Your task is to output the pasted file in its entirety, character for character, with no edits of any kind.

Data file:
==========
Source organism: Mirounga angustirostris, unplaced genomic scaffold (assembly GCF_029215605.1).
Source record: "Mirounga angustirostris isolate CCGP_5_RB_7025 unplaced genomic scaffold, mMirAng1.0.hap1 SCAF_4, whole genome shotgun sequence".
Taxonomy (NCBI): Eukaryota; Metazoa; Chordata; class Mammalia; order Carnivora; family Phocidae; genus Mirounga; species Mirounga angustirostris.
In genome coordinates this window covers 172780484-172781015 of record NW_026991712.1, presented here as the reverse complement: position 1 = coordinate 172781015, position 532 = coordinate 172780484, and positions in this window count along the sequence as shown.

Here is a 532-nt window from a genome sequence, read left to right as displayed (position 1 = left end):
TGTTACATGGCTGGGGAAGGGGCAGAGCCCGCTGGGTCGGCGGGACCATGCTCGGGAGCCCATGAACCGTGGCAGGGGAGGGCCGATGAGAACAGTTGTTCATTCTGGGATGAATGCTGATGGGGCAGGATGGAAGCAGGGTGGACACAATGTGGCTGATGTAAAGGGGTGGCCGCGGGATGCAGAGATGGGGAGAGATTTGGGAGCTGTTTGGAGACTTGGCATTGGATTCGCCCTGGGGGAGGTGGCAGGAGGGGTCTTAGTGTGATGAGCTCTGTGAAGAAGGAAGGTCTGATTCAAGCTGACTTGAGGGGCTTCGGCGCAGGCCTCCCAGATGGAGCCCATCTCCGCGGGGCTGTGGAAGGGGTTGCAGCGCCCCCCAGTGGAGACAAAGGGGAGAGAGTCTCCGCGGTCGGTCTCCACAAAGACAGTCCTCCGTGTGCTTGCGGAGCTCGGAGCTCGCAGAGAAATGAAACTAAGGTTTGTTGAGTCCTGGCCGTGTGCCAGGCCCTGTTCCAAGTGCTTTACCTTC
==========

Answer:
Source organism: Mirounga angustirostris, unplaced genomic scaffold (assembly GCF_029215605.1).
Source record: "Mirounga angustirostris isolate CCGP_5_RB_7025 unplaced genomic scaffold, mMirAng1.0.hap1 SCAF_4, whole genome shotgun sequence".
Taxonomy (NCBI): Eukaryota; Metazoa; Chordata; class Mammalia; order Carnivora; family Phocidae; genus Mirounga; species Mirounga angustirostris.
In genome coordinates this window covers 172780484-172781015 of record NW_026991712.1, presented here as the reverse complement: position 1 = coordinate 172781015, position 532 = coordinate 172780484, and positions in this window count along the sequence as shown.

Here is a 532-nt window from a genome sequence, read left to right as displayed (position 1 = left end):
TGTTACATGGCTGGGGAAGGGGCAGAGCCCGCTGGGTCGGCGGGACCATGCTCGGGAGCCCATGAACCGTGGCAGGGGAGGGCCGATGAGAACAGTTGTTCATTCTGGGATGAATGCTGATGGGGCAGGATGGAAGCAGGGTGGACACAATGTGGCTGATGTAAAGGGGTGGCCGCGGGATGCAGAGATGGGGAGAGATTTGGGAGCTGTTTGGAGACTTGGCATTGGATTCGCCCTGGGGGAGGTGGCAGGAGGGGTCTTAGTGTGATGAGCTCTGTGAAGAAGGAAGGTCTGATTCAAGCTGACTTGAGGGGCTTCGGCGCAGGCCTCCCAGATGGAGCCCATCTCCGCGGGGCTGTGGAAGGGGTTGCAGCGCCCCCCAGTGGAGACAAAGGGGAGAGAGTCTCCGCGGTCGGTCTCCACAAAGACAGTCCTCCGTGTGCTTGCGGAGCTCGGAGCTCGCAGAGAAATGAAACTAAGGTTTGTTGAGTCCTGGCCGTGTGCCAGGCCCTGTTCCAAGTGCTTTACCTTC